Evidence suggests that video calls can be more damaging to newer employees and women. For instance, research shows that women are held to a higher grooming standard in the office, which translates to more intense feelings of self-presentation, which leads to more exhaustion. A Stanford study also found that race was a factor, noting that “people of color reported a slightly higher level of Zoom fatigue compared with white participants.”


Video meetings also have the potential to invoke unconscious bias, according to Amy Bonomi, a social science researcher at Michigan State University. For example, she says, "when the virtual background of a Zoom meeting attendee has pictures of his or her wedding [with a spouse of the opposite sex], it unintentionally reinforces the idea that marriage is most fitting between opposite sexes." 


The takeaway: Just because video meetings allow everybody to participate doesn’t mean the experience creates inclusivity or comfort for all. Marginalized groups in particular may be negatively affected.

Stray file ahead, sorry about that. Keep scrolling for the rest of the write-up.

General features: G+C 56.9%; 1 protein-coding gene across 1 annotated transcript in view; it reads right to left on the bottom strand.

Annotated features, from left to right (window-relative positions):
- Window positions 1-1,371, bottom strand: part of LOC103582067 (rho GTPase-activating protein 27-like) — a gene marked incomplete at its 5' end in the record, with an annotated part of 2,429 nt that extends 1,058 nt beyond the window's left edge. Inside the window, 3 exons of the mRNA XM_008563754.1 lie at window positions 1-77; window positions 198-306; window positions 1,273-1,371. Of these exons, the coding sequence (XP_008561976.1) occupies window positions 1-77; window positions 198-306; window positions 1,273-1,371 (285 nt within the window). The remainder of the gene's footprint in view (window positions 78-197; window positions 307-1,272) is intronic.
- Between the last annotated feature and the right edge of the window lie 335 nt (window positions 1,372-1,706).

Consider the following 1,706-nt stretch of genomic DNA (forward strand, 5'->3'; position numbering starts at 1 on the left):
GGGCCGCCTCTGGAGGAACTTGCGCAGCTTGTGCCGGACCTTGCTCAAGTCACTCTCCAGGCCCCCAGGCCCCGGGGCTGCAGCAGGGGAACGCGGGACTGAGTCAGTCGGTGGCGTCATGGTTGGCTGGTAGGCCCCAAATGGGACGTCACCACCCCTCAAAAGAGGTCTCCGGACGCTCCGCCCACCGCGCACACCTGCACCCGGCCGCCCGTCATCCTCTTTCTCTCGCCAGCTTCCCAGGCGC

Myth 5: It’s the screen that fosters fatigue.

The data says: false


Discussions about Zoom fatigue often refer to screen time as the factor that participants find tiring. But researchers say that’s not necessarily the case. In a report published in Computers in Human Behavior, researchers point to work by Robby Nadler, a director at University of California Santa Barbara, which “argued that Zoom fatigue is not caused solely by staring at a screen – a behavior we have been engaging in long before the pandemic – but rather by the complexity of the interpersonal interactions due to the specific spatial dynamics taking place in video conferences.”


The magazine Inc. reports that research from Reclaim.ai, a “smart calendar” startup, found the average time spent in meetings pre-pandemic was 14.2 hours each week; now it’s 21.5 hours. That’s not a screen problem; it’s a meeting overload issue.